Following a nine-year restoration effort, the Illinois Nature Preserves Commission has designated 918 acres at the intersection of Flossmoor Road and Central Avenue as the Bobolink Meadow Land and Water Reserve.
The land is owned by the Forest Preserve District of Cook County and was restored by the non-profit Openlands, a conservation organization as part of the forest preserve’s Next Century Conservation Plan.
The designation — awarded on May 9 — is not only the “highest form of protection” for a piece of land but also indicates that it contains the highest quality of plant and animal habitat, said Emy Brawley, Openlands’ vice president of conservation.
Bobolink Meadow is south of 183rd Street, east of Ridgeland Avenue, spanning the north side of Flossmoor Road, on both sides of Central Avenue, and includes land at the southeast corner of that intersection. It straddles Tinley Park, Flossmoor and Country Club Hills.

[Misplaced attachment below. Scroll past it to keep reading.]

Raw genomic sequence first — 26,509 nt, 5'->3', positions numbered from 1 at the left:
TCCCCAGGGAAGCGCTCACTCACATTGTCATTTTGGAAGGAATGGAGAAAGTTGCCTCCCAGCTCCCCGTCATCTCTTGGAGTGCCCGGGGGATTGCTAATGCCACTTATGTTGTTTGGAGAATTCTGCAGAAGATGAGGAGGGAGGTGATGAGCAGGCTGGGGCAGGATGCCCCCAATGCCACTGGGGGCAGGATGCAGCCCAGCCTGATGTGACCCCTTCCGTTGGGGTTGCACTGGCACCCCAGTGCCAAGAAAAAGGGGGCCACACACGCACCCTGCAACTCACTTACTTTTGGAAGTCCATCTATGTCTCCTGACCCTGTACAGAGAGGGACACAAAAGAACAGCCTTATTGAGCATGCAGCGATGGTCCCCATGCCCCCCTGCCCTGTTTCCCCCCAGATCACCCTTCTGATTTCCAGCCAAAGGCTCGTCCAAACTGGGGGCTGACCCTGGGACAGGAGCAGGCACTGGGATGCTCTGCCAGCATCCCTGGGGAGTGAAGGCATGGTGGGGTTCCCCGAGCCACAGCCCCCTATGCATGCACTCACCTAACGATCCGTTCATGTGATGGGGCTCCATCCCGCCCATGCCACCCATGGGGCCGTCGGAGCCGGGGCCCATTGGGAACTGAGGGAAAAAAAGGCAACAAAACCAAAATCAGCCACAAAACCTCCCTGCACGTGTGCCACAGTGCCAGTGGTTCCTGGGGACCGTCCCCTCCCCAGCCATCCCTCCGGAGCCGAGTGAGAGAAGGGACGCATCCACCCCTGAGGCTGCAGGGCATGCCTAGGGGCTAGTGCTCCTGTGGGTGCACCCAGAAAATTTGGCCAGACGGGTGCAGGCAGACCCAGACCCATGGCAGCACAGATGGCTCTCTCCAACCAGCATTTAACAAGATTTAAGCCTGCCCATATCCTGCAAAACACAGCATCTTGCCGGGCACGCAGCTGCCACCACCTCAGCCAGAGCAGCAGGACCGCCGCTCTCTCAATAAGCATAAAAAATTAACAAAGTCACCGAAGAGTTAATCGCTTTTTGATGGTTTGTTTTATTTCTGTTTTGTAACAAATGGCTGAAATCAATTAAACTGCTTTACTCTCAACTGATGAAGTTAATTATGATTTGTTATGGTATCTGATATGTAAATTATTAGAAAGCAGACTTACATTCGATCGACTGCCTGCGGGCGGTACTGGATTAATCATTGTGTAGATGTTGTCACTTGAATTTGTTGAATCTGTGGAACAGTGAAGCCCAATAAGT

“This is a life raft for a species that is declining,” Brawley said, referring to the bobolink and other grassland birds that need vast expanses of open land to breed. These birds have faced a “steep decline globally” and are in the greatest need of conservation, she said.
Adjoining the Bobolink Meadow, on the south side of Flossmoor Road, is the 585-acre Bartel Grassland and given its proximity to the 898-acre Orland Grassland, all three make up a 2,400 acre network of Land and Water Reserves, she said.
“By identifying and restoring conservation areas in proximity to one another like these, we create the habitat on the scale needed for wildlife to thrive,” she said.
Bobolink Meadow is home to the second largest bobolink population in Illinois, (the largest is Midewin National Tallgrass Prairie) and it is among the state’s largest Land and Water Reserves, she said.
As funding allows, Openlands has taken these parcels and other lands and turned them into high quality…